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Tuesday, 1 January 2013


Over the last week or so I’ve been enjoying my grandson’s view of how things function in the world. How marvellous that such small errors result in such a delightfully entertaining perspective of the world.

He recently spent a week or so in Queenstown with his grandfather, which in itself created a bit of consternation after he told his father (estranged from his mother) he was going to Queensland in South America. Over reactive father went up as if he was full of hydrogen and exploded on re-entry into the atmosphere, without ever realising the whole thing was nothing more than Leo’s inept grasp of geography. 

Anyway, while in Queenstown – in the South Island, Leo was wonderfully impressed with the engines in the Earnslaw, and more particularly, as his ambition is to be a train driver, the Kingston Flyer.  According to Leo, there is a difference between steam and petrol engines most simply explained in the following way:

Petrol engines have about six things in them called ‘pistols’ which go back and forward incredibly fast, bang, bang, bang, bang, bang – and that incredibly fast banging makes the engine move. When the pistols run out of petrol bullets, the engine stops.

Steam engines, which are the best; have a lot of water which gets boiled up inside the fireplace and then is so hot it is forced out the chimney. It’s very magical in there and no one knows how they work because it’s too hot to look, but you can tell when it’s ready because the whistle blows.  The Kingston Flyer is the fastest train in South America because it has a steam engine.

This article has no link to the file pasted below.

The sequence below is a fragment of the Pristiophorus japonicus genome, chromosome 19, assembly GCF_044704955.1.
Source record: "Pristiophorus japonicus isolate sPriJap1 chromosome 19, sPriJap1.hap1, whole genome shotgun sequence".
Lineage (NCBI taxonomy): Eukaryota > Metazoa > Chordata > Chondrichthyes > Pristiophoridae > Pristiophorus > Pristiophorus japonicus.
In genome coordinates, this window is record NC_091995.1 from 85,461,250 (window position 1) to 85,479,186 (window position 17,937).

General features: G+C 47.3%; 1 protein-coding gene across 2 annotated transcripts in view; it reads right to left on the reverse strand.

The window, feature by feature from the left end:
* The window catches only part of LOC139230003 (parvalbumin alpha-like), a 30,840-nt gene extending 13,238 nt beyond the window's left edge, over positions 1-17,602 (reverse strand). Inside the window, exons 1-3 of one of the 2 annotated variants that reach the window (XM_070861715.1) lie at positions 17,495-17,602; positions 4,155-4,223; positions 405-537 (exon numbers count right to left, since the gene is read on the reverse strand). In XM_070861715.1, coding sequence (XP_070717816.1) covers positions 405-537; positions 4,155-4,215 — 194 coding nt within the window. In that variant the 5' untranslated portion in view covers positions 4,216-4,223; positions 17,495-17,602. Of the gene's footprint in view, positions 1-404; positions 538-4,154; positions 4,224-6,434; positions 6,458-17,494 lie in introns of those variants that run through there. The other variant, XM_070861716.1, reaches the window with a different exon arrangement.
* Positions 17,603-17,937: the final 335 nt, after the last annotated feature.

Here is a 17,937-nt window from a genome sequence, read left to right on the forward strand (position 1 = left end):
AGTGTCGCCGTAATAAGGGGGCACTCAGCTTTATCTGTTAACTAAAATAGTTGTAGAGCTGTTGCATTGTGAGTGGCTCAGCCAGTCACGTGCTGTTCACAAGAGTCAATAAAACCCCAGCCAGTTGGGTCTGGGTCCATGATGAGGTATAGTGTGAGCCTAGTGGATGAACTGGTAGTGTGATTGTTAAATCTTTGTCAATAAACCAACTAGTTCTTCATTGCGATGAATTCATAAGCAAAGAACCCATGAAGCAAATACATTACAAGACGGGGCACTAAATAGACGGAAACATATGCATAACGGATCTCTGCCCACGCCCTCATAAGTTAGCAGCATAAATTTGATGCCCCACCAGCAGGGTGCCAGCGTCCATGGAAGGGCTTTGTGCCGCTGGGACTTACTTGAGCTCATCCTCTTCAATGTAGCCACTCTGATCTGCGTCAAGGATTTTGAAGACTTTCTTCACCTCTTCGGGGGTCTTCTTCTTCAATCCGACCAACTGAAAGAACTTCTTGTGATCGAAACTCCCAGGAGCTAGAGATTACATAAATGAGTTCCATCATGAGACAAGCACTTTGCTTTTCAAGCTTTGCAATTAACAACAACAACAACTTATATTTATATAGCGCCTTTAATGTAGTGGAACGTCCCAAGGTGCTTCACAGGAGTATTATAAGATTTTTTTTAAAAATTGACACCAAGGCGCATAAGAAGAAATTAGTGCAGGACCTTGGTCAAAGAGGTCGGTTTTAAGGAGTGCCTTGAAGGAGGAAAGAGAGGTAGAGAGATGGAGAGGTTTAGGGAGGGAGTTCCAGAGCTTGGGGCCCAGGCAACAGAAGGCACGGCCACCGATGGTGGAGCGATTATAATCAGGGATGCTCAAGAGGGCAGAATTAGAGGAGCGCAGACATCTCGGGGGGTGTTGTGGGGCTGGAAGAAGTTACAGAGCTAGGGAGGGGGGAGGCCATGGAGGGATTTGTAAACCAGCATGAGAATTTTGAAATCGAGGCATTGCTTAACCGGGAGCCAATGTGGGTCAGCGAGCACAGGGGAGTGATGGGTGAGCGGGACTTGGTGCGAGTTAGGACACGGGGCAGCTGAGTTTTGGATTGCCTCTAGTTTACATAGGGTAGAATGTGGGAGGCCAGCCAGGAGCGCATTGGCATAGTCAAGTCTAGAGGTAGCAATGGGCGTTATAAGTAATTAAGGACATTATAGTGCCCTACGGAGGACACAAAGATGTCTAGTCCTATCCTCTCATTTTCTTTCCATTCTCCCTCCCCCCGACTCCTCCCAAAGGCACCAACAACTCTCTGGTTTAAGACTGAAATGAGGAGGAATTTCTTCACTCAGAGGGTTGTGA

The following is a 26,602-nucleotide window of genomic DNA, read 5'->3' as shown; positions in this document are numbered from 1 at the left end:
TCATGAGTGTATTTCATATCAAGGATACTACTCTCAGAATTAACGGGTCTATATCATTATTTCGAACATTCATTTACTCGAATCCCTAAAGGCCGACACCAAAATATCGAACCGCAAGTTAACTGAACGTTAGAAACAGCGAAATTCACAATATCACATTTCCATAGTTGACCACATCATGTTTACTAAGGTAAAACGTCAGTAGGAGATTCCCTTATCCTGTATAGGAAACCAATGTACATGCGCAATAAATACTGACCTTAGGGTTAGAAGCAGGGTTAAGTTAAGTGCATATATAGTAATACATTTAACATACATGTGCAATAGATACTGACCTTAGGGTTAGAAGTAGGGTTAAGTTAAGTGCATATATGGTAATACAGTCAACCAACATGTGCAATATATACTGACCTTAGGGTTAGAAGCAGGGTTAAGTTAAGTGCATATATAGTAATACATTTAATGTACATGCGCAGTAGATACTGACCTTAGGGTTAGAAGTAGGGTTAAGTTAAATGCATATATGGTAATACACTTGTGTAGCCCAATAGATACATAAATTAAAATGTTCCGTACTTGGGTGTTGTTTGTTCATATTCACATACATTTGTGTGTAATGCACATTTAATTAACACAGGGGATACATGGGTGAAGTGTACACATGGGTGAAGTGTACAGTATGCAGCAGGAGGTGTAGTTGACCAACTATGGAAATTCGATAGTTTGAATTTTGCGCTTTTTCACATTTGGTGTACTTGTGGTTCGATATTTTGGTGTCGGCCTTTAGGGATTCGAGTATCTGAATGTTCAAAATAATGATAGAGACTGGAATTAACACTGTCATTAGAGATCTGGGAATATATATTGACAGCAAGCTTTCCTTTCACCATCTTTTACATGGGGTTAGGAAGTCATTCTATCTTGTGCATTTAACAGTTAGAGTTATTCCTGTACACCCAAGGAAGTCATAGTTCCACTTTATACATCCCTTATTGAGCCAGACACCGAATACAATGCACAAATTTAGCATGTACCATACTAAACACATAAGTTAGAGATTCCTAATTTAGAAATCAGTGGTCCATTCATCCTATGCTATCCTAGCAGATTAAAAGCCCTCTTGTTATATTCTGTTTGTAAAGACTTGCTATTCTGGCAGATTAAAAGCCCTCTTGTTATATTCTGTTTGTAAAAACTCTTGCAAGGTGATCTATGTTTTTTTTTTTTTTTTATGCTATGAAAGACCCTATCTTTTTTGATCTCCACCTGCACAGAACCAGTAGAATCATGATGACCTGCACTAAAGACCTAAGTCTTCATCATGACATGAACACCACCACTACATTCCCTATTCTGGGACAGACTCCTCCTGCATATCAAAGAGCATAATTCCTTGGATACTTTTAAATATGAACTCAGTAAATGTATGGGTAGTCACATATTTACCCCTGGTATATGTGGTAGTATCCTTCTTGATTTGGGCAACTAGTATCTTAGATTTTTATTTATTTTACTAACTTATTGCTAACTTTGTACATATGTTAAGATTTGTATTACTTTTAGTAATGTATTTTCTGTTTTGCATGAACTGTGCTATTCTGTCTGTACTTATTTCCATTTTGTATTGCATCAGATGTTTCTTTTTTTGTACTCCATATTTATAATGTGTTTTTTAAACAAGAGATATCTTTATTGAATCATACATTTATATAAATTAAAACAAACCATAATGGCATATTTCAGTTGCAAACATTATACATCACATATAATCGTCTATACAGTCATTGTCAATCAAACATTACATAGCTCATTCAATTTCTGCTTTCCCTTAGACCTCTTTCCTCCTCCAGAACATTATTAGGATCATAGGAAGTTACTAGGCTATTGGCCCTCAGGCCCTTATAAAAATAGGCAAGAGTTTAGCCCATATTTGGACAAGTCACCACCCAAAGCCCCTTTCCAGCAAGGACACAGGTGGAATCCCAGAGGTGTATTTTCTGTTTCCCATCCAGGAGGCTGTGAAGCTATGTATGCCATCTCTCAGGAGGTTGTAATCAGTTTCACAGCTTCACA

Closer to the silly season, he took a lot of convincing before he gave up his wording on one of the traditional carols “Hark the hairy Angels sing...”

Hacker Ma
(Erin McKechnie.)



  1. Gabrielle Rothwell4 March 2014 at 14:16

    This wonderfully-worded piece reminded me so much of my two grandsons - Cameron, aged 4 and Max aged 3. It was so much a mixture of these two wonderful little people in my life who mean all the world to me. Your Leo sounds a darling - intelligent - an old soul perhaps. Make the most of this wonderful time Erin because as my father used to say "Poor Youth - how quickly it passes."
    I also have been thinking so much about my eldest son, Paul who is now in his 40s and who was so close to his grandmother, my mother. How the time has passed. His brother, Laurence who will be 40 this year has just send this text to me:
    "Autumn breeze, has been reminding me of Nana and you all day today Mum. Has been really nice."
    Would love to meet your Leo one day.

  2. My baby daughter, now 42 years old, also had a sweet way with words. I remember being charmed by her desire to ride in a deckle-dubber bus.